Podcast episode 16 How to quiet your mind to fall to asleep more quickly
Welcome to Pressing Pause, the podcast for overthinkers.
I’m Gabrielle Treanor and I’m a writer and teacher specialising in overthinking and overworrying. Here I share with you ideas, inspiration and actions to empower you to spend less time overthinking and worrying and more time enjoying your life.
Hi there, before we get started with today’s episode I wanted to share something with you first. At the start of June I was at The Mindful Living Show in London giving a session on how powerful appreciating your life can be. I talk about the research backing up the benefits of a regular gratitude practice, how to do it and how to make it a part of your daily life. It was wonderful to have so many people come along to the workshop and if you were one of them, thank you so much. For everyone who couldn’t join in I’m pleased to tell you that the session is now available as a recording so you can listen and join in the exercises wherever you are. I’ll pop a link in the show notes to the page where you can find the recording or you can find it at gabrielletreanor.com/courses.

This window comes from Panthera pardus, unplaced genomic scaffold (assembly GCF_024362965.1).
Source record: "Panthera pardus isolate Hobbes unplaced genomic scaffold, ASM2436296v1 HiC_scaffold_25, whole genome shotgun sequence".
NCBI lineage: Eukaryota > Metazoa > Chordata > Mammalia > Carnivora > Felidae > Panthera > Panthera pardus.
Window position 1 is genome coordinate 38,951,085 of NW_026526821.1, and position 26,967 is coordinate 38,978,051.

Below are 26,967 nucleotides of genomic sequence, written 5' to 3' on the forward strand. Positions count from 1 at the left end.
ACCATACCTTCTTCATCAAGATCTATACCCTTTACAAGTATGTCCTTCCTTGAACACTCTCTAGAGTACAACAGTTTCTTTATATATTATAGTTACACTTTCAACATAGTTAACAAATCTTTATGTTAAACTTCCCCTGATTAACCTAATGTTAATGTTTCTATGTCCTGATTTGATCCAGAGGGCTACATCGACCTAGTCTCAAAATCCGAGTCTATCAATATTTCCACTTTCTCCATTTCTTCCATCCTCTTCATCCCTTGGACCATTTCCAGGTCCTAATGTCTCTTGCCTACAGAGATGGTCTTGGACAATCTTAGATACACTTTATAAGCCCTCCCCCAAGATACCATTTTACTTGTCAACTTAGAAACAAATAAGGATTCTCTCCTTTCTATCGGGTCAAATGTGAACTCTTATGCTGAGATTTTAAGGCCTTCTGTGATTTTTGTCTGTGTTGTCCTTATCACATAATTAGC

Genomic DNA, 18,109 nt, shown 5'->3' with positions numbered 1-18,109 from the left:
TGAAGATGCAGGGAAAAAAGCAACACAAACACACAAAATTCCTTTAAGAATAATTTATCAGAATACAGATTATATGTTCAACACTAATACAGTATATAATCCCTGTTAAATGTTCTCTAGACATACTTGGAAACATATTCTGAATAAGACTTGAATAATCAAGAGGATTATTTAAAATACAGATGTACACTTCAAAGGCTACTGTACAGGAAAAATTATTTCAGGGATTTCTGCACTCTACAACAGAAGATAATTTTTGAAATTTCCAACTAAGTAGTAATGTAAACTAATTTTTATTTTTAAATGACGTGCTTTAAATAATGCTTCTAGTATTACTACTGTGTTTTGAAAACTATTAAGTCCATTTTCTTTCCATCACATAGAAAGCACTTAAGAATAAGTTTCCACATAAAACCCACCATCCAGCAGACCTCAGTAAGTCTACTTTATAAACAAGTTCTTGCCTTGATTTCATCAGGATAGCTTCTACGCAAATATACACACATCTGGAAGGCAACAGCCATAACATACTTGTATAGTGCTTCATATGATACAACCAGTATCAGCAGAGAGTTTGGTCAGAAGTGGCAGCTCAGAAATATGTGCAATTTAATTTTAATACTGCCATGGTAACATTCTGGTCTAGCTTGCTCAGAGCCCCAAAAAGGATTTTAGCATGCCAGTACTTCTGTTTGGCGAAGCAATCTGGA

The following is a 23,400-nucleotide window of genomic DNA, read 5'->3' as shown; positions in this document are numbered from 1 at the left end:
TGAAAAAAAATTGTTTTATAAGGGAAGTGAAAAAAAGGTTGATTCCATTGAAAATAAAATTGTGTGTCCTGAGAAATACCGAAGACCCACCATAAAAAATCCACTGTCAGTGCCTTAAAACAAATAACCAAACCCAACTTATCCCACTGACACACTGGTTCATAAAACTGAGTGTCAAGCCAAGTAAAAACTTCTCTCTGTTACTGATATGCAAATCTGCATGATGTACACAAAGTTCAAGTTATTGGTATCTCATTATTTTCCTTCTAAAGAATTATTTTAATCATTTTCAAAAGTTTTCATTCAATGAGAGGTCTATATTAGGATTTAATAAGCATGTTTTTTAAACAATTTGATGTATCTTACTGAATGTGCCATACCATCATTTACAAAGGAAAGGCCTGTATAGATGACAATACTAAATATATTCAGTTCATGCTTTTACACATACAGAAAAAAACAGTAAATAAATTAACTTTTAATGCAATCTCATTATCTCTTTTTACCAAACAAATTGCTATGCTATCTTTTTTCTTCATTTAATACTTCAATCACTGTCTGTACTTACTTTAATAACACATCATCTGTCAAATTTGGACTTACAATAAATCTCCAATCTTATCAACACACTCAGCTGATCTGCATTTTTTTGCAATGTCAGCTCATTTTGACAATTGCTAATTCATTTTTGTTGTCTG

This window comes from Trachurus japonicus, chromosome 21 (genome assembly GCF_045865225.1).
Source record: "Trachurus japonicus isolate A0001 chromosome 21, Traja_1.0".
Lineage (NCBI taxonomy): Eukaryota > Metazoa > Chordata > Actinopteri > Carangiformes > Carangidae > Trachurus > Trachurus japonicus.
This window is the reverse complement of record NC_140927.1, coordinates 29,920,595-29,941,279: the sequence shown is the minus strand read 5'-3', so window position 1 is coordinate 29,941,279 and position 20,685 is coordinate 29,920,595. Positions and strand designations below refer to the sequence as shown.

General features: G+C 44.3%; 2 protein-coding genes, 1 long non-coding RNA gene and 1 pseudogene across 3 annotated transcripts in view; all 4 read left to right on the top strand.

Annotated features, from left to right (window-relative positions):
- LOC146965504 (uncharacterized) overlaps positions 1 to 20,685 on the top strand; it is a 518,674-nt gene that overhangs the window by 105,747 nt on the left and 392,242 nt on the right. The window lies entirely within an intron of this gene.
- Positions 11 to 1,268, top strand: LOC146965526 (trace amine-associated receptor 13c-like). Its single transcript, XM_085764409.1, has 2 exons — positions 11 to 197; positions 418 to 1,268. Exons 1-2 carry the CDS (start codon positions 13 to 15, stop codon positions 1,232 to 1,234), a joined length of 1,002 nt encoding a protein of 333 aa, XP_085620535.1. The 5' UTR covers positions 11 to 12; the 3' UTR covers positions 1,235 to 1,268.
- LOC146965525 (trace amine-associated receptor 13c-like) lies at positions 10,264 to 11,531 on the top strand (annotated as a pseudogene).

Now, on with episode 16 and today we’re looking at how to calm your mind so that you can go to sleep.
We’ve all had those nights where you know you’re tired, you’ve got a busy day tomorrow and you really want to get a good night’s sleep but it’s just not happening. Your mind won’t switch off, there’s a constant stream of thoughts running around your brain and you just want it to stop! You might already be feeling stressed from the day you’ve had and the one you’re expecting tomorrow, so the thought that you’re never going to get to sleep just makes everything feel even worse.
So, what can you do?